The play has been banned in both Shanghai and Chennai. But you managed to stage it in Pakistan which is a fairly conservative society...

It was banned in the city of Shanghai. But we managed to stage it in both Lahore and Karachi and that was fun. In Chennai, I've been told it will be staged this July. I'm keeping my fingers crossed.

Can you tell me something about some of the other plays you have written?

One of my earlier plays is called Necessary Thoughts . Jane Fonda gave a reading of it in Mumbai last week. It's going to be produced in Mumbai shortly and the money generated from that event will be used to build a shelter. It is based on my experiences of the Bosnian war. I went there thinking I would 'help' but in the process found my own life changing radically. For one, it taught me to understand just how militarisation, and especially war, affects women. We Americans are so isolated and sheltered -- we are very unaware of what other cultures are experiencing.

My latest play is called The Good Body . We start rehearsals on it when I get back to the US. This play is based on interviews that I have done with women across the world. I spoke to several women in Mumbai including Miss Worlds, fashion models and even older women. The younger women are obsessed with changing their bodies. They all want to enhance something and reduce something else. One thing or the other about their anatomy is not right. Even older women are fighting to reduce their 'charbi' and are going to gyms regularly.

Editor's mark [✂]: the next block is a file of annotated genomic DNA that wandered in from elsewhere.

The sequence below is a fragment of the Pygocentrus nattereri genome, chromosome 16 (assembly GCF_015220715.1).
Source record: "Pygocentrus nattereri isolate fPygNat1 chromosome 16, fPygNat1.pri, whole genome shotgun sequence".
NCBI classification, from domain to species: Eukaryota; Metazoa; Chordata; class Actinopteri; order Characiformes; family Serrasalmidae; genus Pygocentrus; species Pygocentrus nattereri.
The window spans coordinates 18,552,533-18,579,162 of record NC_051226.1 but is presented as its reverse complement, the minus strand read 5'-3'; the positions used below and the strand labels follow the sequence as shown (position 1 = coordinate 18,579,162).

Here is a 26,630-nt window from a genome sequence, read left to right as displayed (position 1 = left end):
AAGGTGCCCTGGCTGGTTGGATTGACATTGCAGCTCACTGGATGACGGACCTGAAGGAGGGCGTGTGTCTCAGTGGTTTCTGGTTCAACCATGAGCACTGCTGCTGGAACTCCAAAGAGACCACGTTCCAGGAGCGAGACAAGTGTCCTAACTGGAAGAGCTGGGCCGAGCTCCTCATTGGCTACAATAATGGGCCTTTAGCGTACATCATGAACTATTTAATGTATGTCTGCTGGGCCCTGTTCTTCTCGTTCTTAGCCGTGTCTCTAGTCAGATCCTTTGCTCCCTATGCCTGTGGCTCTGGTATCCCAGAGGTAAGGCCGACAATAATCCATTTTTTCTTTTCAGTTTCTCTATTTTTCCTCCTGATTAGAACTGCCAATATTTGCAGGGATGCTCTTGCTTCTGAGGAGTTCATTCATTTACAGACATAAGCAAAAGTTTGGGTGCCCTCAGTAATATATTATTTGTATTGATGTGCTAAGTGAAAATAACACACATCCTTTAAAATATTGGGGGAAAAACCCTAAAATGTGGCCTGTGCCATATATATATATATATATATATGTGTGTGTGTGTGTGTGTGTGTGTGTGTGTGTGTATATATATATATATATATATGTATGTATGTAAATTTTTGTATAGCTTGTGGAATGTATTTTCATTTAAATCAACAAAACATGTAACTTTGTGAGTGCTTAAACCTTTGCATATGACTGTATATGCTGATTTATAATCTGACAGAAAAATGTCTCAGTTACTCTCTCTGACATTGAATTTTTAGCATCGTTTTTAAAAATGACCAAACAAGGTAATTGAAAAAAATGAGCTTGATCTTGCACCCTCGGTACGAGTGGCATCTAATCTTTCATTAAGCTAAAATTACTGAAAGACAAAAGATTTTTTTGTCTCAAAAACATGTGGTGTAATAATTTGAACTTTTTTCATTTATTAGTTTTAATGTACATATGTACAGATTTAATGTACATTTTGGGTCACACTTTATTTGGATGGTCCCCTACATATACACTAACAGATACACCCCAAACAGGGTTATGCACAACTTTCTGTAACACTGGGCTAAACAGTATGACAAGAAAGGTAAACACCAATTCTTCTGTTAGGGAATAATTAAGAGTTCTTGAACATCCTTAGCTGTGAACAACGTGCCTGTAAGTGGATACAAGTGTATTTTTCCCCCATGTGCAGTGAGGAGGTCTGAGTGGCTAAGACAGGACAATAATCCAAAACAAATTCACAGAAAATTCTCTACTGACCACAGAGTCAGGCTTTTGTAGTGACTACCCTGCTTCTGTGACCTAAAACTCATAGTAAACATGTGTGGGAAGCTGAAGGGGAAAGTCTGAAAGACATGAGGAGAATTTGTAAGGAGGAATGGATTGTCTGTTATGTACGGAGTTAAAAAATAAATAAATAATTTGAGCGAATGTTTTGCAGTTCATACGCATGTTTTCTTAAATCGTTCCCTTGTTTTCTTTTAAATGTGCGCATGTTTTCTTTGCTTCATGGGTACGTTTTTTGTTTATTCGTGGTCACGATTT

Do you see this as a positive trend?

I see everything with great ambiguity. I do not go into the good or bad of a situation. The incredible influx of globalisation and capitalism has affected women who today are being injected with commercials, contests and god knows what else. Indigenous cultures have been disrupted in a way that is very disturbing. Every culture has had women conform to social norms about how to look, behave, dress and now capitalism is doing the same.

The only women satisfied with the way they were, were some older women I met outside Nairobi and in Mumbai. If a woman could escape putting these pressures on herself, she would be able to achieve a far greater degree of freedom for herself. But to achieve that state requires a deep struggle. But while we're obsessed with fixing our bodies, the men are running the world. That's genius!

You keep talking about the need for women taking over the reins of power?

Women must come into power. Not women who are male-identified but women who are female-identified, who are in touch with their vaginas.

I think the time has come for feminine energy to rule the world. This energy is non-hierarchical, it is non-violent, it realises that the earth has been loaned to us and so we must share everything we possess. It does not believe in domination and there is emotion and heart involved in it. Look at the male energy -- it is filled with violence, it is filled with testosterone. Testosterone does not provide for effective policymaking.

I was violated as a child. But there comes a moment in life when you have to make a fundamental decision, if you're going to let your identity coalesce around yourself as a victim, and live your life filled with bitterness, suspicion and distrust. You realise the wrong will never be made right. You have to move from there, so that something bigger can be born.

(Rashme Sehgal is a Delhi-based freelance journalist)

(InfoChange News & Features, March 2004)